Also, we have a Secular Homeschooler's Guide to High School here at SHS too: https://www.secularhomeschool.com/con...e-high-school/


  6. #5

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    So I'm about to pull my 9th grade daughter from a highly regarded state math science program (Alabama School of Fine Arts -- Math/Science Dept), but she's desperate to get out and miserable. (Passing, but having a horrible time socially, and experiencing crippling anxiety and analysis paralysis when it comes to some assignments. She's probably ADD also, but undiagnosed.) I'm considering the "Build Your Library" program, which seems to be mapped out day by day, or maybe taking a class or two through "Global Village". Both are homeschooling curricula aimed at secular families. Does anyone have experience with those? I was thinking we'd continue math in her current text (Geometry for Enjoyment and Challenge) and have her do Rosetta Stone for Latin.

    As far as your son goes... have you considered just letting him flunk out, and then homeschooling him? Hate to say it, but that way leaving would be on his shoulders instead of yours.

  7. #6
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    My 27 year old has never had any problems with her Beach High diploma:

    Beach High School

    Wes Beach On At-Risk Students, Gifted Children, and Homeschooling

    https://www.facebook.com/Beach-High-...4540406309598/

    Wes Beach: Pursuing alternative paths to college admission

    and is currently doing graduate work at Mills. She has received financial aid to attend many schools outside of California and has multiple undergraduate degrees.

    He is secular, affordable, and has a lot of experience with kids who have been failed by traditional high schools.

    He's also a very real, down to earth human being who will answer your emails and won't flood your inbox with a lot of flashing confusing glitzy advertisements for products you wouldn't need or use even if you could afford them which you can't.

    HTH.

    Topsy has been honest with us about the fact that Time4Learning is a major sponsor of this forum so I am going to be honest with you about the fact that I have never used Time4Learning so I can't possibly have a valid opinion about it.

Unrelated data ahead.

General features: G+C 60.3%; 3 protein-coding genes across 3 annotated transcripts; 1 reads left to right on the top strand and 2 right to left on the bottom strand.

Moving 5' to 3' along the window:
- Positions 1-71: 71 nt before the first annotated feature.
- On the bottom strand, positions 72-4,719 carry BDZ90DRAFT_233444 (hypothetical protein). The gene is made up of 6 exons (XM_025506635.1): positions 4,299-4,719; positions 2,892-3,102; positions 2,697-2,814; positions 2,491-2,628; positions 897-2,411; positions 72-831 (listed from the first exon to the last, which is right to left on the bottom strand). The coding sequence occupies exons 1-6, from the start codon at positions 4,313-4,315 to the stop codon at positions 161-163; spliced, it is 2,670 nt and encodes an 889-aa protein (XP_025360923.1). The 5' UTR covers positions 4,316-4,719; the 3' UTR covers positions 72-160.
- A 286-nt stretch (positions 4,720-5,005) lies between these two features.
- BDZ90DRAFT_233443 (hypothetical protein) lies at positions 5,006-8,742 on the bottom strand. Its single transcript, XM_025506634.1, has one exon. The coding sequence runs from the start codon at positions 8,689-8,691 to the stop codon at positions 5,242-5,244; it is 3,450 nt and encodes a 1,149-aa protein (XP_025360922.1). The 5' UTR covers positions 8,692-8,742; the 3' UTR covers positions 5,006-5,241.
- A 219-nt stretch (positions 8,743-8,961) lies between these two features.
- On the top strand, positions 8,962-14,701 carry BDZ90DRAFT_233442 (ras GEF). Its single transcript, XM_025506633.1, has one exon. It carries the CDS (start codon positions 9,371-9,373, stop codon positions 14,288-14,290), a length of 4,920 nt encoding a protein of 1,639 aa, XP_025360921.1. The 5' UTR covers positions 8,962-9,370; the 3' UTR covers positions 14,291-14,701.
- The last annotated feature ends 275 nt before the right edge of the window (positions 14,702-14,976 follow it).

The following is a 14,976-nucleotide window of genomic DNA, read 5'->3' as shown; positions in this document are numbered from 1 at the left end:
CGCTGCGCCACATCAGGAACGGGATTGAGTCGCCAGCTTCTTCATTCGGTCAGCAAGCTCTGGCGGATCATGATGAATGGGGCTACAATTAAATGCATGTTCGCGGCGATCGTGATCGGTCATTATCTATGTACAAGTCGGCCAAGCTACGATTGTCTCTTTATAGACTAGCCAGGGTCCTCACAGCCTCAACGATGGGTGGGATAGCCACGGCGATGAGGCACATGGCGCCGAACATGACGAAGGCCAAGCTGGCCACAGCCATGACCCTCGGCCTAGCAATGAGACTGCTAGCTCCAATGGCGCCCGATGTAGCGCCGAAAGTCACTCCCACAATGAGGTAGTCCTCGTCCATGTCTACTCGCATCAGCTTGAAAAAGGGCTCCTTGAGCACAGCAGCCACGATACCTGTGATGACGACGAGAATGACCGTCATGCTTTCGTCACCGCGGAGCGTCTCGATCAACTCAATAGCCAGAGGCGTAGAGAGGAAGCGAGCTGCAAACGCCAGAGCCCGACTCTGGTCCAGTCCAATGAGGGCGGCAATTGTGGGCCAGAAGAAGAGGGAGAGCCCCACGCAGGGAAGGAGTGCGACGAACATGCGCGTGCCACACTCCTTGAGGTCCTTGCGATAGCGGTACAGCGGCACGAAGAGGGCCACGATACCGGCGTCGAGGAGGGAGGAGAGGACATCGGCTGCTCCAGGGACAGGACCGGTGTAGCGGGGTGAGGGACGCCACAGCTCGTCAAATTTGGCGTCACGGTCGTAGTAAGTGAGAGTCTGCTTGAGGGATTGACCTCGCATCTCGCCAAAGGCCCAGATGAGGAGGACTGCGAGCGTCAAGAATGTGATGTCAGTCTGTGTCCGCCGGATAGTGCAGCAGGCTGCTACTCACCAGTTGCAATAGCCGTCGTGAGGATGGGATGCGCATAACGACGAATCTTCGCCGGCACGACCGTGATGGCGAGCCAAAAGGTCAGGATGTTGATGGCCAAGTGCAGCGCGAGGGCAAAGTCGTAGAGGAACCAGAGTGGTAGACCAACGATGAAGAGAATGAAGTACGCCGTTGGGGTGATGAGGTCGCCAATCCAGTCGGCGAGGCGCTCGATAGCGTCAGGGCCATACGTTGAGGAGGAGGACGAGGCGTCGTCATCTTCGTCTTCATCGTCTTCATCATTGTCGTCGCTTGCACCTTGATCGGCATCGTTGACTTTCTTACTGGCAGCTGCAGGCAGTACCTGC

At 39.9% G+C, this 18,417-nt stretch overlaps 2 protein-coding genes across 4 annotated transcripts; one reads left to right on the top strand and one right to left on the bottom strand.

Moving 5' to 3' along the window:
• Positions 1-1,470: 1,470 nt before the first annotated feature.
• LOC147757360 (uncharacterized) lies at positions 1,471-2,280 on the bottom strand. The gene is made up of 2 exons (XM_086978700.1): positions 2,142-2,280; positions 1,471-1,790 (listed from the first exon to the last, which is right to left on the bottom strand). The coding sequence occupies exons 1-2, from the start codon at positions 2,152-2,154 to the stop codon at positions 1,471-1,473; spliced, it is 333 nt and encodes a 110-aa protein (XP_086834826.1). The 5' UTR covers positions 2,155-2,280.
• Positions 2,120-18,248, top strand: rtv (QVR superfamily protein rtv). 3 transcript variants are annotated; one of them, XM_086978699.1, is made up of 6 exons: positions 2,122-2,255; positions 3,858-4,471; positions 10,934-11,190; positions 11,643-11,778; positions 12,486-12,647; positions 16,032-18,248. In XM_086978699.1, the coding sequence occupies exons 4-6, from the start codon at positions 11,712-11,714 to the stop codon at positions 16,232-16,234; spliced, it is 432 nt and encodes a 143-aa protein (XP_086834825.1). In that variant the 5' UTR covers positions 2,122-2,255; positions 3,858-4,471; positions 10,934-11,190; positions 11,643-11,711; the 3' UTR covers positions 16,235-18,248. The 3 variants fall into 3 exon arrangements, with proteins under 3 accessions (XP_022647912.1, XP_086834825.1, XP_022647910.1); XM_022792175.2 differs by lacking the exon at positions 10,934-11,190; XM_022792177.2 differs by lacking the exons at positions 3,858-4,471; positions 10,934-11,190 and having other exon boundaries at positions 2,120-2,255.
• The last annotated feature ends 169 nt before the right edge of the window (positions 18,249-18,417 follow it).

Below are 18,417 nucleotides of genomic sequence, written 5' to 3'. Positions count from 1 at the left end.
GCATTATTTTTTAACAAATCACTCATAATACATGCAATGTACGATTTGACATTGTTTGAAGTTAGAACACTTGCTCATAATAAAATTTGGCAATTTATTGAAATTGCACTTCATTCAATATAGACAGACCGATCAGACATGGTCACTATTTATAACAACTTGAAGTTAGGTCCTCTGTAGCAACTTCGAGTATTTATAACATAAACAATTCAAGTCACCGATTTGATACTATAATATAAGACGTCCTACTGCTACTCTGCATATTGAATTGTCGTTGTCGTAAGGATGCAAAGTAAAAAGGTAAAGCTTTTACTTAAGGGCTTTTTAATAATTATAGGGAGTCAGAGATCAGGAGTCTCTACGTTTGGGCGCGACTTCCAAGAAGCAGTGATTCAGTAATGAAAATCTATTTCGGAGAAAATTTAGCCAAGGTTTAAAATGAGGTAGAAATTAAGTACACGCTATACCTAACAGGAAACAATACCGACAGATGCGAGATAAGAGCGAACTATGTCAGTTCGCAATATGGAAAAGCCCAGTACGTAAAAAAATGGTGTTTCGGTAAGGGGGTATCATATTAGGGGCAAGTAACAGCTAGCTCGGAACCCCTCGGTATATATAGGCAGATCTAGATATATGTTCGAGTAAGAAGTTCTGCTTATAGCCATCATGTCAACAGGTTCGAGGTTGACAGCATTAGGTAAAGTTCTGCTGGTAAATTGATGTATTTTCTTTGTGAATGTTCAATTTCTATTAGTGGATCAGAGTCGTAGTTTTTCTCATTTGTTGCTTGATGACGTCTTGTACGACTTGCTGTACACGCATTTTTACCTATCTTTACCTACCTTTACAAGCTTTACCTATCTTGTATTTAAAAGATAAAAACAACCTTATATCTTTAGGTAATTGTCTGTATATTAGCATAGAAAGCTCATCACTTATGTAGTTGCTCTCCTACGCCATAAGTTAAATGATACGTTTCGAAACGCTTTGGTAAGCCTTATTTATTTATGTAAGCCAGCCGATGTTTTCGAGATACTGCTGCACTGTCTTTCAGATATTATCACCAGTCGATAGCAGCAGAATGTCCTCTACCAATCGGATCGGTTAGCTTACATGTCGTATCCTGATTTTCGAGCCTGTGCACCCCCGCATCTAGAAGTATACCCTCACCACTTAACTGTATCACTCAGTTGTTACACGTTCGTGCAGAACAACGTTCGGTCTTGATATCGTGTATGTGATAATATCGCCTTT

ETA: BestHomeschooling.org - Self-Direction, Engagement, and Success by Wes Beach

    This is an older article from a site that contains no ads or affiliate links.

    and this:

    http://a2zhomeschooling.com/laws/uni...e_school_laws/

    is a reputable (but ad-supported) resource for finding out about Ohio legalities. There's a page for for Alabama too, Naomi.
    Last edited by IEF; 12-02-2016 at 04:29 PM.

  8. #7

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    Quote Originally Posted by naomi1431 View Post
    So I'm about to pull my 9th grade daughter from a highly regarded state math science program (Alabama School of Fine Arts -- Math/Science Dept), but she's desperate to get out and miserable. (Passing, but having a horrible time socially, and experiencing crippling anxiety and analysis paralysis when it comes to some assignments. She's probably ADD also, but undiagnosed.) I'm considering the "Build Your Library" program, which seems to be mapped out day by day, or maybe taking a class or two through "Global Village". Both are homeschooling curricula aimed at secular families. Does anyone have experience with those? I was thinking we'd continue math in her current text (Geometry for Enjoyment and Challenge) and have her do Rosetta Stone for Latin.

    As far as your son goes... have you considered just letting him flunk out, and then homeschooling him? Hate to say it, but that way leaving would be on his shoulders instead of yours.

    We use Global Village and are happy with it, but we use the elementary resources. I would suggest talking with the school directly or join the parents group on Facebook, as there are quite a few families who use the high school program.

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Researching Homeschooling a High School Student in Ohio